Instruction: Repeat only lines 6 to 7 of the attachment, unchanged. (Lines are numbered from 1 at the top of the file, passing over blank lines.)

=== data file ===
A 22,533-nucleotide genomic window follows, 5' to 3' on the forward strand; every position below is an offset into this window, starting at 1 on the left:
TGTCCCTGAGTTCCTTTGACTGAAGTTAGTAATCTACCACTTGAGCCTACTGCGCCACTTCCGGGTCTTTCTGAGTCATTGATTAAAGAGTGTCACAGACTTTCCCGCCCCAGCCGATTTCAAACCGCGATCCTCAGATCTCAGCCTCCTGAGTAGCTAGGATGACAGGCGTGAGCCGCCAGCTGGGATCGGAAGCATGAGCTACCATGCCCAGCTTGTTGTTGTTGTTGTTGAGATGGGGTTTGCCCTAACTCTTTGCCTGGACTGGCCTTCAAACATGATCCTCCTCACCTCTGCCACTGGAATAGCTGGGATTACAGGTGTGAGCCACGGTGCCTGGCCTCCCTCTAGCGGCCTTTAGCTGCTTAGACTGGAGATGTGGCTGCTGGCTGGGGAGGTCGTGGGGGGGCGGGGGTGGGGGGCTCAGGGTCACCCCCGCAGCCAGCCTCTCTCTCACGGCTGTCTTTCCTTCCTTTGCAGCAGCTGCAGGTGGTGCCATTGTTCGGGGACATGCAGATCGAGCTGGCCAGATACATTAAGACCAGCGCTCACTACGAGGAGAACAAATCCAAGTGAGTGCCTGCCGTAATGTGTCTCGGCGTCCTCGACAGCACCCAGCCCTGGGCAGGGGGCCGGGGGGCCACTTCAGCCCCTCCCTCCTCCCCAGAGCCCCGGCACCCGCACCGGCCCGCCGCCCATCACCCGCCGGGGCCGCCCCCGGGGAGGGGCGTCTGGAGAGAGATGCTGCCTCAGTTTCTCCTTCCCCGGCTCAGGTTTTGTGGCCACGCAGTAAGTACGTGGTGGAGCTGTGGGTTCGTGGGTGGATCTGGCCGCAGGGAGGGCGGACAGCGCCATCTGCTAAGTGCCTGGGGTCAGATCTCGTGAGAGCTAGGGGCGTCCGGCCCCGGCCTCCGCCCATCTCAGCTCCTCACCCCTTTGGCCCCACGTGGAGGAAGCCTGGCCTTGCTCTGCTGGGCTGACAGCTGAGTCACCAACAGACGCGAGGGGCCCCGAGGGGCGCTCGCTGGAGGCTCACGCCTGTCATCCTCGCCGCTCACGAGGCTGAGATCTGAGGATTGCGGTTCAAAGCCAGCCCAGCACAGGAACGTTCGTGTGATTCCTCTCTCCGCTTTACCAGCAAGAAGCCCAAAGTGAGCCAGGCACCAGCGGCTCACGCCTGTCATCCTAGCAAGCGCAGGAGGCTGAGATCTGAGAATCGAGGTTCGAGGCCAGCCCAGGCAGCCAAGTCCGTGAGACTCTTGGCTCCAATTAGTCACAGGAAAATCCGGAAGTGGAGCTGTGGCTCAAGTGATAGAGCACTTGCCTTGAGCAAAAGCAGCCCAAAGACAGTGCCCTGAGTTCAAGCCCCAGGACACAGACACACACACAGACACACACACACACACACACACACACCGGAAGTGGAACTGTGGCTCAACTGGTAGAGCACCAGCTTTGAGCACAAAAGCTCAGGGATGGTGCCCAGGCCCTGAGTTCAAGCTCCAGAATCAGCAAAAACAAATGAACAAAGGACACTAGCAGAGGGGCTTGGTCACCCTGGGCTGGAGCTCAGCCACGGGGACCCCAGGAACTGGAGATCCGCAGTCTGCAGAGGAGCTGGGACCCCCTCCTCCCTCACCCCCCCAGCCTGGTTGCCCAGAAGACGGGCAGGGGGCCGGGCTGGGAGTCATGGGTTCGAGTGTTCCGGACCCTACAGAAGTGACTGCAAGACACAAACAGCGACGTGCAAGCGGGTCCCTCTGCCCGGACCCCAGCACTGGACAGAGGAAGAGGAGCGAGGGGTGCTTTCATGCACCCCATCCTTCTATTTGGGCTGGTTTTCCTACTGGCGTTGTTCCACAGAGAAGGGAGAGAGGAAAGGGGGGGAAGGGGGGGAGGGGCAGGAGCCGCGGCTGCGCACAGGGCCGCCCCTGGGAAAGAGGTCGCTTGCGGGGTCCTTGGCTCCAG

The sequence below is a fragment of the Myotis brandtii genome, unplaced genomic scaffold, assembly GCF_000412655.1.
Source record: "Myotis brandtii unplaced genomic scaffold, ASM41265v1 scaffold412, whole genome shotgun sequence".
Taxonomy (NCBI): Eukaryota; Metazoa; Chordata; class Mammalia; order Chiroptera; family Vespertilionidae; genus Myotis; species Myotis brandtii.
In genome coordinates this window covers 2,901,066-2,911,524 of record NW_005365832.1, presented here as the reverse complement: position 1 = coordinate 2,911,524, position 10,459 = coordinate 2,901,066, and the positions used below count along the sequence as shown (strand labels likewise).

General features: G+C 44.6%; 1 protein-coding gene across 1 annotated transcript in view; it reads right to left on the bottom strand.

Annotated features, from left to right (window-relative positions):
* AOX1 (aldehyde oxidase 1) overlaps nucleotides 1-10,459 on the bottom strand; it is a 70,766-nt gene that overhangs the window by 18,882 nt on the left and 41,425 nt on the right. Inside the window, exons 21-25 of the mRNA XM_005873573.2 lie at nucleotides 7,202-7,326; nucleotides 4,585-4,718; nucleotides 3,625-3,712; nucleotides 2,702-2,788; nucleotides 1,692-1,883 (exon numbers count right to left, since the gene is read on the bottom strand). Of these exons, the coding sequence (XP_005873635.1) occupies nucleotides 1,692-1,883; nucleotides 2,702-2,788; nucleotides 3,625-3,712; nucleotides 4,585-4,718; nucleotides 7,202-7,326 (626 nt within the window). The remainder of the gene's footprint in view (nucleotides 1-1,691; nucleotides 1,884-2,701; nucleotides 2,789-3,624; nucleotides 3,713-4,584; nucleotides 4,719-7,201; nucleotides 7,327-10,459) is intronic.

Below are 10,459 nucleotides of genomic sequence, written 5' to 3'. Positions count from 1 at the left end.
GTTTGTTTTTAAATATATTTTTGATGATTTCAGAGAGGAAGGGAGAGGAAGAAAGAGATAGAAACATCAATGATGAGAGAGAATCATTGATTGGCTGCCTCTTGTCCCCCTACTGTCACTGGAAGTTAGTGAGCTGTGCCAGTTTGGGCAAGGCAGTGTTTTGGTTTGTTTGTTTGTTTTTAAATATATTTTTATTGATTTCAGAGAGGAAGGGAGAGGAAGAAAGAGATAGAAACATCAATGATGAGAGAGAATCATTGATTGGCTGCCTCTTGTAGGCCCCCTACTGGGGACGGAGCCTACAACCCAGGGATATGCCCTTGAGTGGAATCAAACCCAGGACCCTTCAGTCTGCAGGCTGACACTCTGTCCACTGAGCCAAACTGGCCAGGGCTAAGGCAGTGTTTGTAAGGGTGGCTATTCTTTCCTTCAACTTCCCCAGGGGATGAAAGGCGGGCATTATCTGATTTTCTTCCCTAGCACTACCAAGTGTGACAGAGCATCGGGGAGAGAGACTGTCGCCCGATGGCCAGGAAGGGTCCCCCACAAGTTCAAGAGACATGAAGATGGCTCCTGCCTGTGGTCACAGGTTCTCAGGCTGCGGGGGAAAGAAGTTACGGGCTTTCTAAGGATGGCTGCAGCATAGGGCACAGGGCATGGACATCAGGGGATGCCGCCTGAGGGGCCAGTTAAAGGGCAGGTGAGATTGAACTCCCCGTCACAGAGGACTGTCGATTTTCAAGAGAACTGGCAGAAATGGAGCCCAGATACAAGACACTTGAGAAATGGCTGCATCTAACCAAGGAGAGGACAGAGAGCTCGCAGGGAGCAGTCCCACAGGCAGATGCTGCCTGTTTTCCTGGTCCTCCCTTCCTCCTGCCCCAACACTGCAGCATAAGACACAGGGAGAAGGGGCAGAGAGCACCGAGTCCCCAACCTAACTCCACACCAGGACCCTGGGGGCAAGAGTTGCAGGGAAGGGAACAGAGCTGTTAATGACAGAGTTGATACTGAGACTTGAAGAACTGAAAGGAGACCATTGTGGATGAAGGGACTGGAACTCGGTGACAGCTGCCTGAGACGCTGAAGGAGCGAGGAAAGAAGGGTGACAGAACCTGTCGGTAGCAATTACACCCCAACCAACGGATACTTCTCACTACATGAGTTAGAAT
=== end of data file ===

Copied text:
In genome coordinates this window covers 2,901,066-2,911,524 of record NW_005365832.1, presented here as the reverse complement: position 1 = coordinate 2,911,524, position 10,459 = coordinate 2,901,066, and the positions used below count along the sequence as shown (strand labels likewise).

General features: G+C 44.6%; 1 protein-coding gene across 1 annotated transcript in view; it reads right to left on the bottom strand.